Stories

The IRE Resource Center is a major research library containing more than 27,000 investigative stories.

Most of our stories are not available for download but can be easily ordered by contacting the Resource Center directly at 573-882-3364 or rescntr@ire.org where a researcher can help you pinpoint what you need.

Search results for "airline" ...

  • Blowing the Whistle on Aviation

    Our exclusive eleven-month investigation into aviation safety uncovered a corrupt culture of safety at major airlines and the Federal Aviation Administration that mechanics and FAA employees feared could be putting the flying public at risk. Before there was any reporting on the FAA related to Boeing’s 737 Max, we explored the overly cozy relationship between the FAA and airlines - highlighting the FAA’s lack of oversight on regulatory issues that would later lead to hundreds of deaths overseas and the grounding of all 737 Max airplanes.
  • 60 Minutes: Flying Under the Radar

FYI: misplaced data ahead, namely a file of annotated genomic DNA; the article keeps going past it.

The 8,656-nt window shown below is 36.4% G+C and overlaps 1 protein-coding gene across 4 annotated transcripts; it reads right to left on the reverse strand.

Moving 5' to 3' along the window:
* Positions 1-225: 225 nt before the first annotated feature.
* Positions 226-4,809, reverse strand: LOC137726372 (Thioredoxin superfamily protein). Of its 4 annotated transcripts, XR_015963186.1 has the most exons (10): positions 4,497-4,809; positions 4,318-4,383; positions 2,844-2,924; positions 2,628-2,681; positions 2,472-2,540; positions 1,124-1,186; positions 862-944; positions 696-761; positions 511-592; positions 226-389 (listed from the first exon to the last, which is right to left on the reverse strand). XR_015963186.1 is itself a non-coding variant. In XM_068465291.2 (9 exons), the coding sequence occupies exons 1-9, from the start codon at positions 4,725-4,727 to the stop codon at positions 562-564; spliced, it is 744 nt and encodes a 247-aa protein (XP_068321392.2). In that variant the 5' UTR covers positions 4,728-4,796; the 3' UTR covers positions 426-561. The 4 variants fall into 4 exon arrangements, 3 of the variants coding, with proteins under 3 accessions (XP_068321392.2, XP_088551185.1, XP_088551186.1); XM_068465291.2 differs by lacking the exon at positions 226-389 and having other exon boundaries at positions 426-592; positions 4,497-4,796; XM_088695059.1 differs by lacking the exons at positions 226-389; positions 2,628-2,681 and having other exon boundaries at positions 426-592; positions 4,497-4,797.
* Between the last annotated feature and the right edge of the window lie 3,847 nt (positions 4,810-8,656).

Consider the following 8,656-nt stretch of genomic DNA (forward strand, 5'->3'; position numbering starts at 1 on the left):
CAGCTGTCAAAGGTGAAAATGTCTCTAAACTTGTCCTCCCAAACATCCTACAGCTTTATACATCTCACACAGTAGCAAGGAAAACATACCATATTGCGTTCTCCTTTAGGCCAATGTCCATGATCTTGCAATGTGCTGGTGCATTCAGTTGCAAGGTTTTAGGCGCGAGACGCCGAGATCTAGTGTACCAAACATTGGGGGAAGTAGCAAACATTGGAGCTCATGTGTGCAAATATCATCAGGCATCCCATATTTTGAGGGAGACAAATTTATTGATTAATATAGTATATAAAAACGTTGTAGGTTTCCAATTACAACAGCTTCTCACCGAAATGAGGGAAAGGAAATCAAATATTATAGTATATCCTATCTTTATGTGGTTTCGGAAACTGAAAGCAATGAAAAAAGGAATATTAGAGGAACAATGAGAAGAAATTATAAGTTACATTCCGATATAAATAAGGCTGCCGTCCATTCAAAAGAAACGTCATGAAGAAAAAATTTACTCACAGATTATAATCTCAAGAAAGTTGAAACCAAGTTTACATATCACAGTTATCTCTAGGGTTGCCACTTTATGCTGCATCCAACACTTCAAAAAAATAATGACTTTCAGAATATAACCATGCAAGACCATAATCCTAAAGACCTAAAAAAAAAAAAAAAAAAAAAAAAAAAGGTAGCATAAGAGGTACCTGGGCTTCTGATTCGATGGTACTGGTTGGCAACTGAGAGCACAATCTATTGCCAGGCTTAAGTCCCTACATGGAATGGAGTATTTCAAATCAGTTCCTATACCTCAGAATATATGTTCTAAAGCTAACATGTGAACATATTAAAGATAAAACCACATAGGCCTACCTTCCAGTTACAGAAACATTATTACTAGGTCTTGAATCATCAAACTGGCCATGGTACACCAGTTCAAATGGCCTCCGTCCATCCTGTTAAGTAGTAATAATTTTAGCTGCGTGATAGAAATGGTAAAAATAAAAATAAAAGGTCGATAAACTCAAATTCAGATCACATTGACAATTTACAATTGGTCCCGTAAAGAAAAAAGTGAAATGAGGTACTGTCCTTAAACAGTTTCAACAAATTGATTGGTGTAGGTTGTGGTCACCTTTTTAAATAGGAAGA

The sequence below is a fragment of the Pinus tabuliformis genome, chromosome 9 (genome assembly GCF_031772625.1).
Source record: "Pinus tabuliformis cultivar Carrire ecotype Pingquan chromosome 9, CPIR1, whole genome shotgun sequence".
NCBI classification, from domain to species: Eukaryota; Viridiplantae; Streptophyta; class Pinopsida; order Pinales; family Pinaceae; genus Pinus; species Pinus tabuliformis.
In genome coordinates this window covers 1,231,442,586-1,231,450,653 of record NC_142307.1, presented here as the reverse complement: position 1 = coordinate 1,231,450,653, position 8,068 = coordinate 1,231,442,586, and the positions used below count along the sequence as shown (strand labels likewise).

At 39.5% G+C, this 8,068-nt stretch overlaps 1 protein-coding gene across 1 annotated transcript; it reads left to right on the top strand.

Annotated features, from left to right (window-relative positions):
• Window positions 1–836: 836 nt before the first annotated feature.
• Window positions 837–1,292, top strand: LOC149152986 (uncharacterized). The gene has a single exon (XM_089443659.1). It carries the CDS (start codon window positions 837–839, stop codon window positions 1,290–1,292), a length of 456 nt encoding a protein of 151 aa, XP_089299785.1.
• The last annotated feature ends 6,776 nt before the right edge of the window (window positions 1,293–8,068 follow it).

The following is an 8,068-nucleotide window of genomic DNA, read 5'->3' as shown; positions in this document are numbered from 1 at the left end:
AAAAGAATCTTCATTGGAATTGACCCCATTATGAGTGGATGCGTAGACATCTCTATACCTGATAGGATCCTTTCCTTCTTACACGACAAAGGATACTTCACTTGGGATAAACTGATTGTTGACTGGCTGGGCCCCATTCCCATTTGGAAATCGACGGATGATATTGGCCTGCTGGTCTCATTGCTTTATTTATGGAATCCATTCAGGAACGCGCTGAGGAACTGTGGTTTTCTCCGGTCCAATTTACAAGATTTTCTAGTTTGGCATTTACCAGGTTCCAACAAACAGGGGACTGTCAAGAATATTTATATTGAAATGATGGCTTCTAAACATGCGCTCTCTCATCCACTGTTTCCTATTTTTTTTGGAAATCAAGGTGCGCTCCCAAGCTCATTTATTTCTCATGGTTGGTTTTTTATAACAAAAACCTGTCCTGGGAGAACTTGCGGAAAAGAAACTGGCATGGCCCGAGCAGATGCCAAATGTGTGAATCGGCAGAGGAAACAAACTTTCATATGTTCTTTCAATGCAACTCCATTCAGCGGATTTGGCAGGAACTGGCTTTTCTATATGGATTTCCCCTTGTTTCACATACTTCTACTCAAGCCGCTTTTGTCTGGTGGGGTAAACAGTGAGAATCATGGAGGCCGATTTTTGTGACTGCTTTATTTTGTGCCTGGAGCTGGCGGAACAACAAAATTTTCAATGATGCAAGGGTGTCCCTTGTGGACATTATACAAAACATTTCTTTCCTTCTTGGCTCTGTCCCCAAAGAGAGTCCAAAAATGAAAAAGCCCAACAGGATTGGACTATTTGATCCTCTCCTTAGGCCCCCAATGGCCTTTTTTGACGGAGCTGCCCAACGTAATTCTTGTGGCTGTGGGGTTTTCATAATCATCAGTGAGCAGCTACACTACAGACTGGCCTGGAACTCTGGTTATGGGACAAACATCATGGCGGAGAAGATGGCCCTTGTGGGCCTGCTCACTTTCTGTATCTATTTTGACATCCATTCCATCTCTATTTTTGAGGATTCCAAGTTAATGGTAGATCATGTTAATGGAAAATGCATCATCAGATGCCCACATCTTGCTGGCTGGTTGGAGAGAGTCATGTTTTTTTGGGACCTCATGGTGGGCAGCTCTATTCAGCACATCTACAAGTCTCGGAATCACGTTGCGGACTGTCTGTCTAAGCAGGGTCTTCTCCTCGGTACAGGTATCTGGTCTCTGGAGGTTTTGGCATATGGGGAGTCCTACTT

On April 15th 2018, CBS News 60 MINUTES featured a two-part investigation into the safety record of one of the country’s most profitable airlines, Allegiant Air, a small, ultra-low-cost carrier based in Las Vegas. Over the course of seven months, correspondent Steve Kroft and his producers analyzed hundreds of federal aviation documents and interviewed pilots, mechanics and industry experts for a report that raised disturbing questions about the safety of Allegiant’s fleet. Although Allegiant flies less than 100 planes, our investigation found that over a 20-month period, the airline experienced over 100 serious mechanical problems, including mid-air engine failures, cabin depressurization, smoke in the cabin, flight control malfunctions, hydraulic leaks and aborted take-offs. The incidents forced Allegiant pilots to declare 46 in-flight emergencies and 60 unscheduled landings. Our expert sources said this was a remarkably high number of incidents for an airline this size.
  • Federal Whistleblower Program Fails to Protect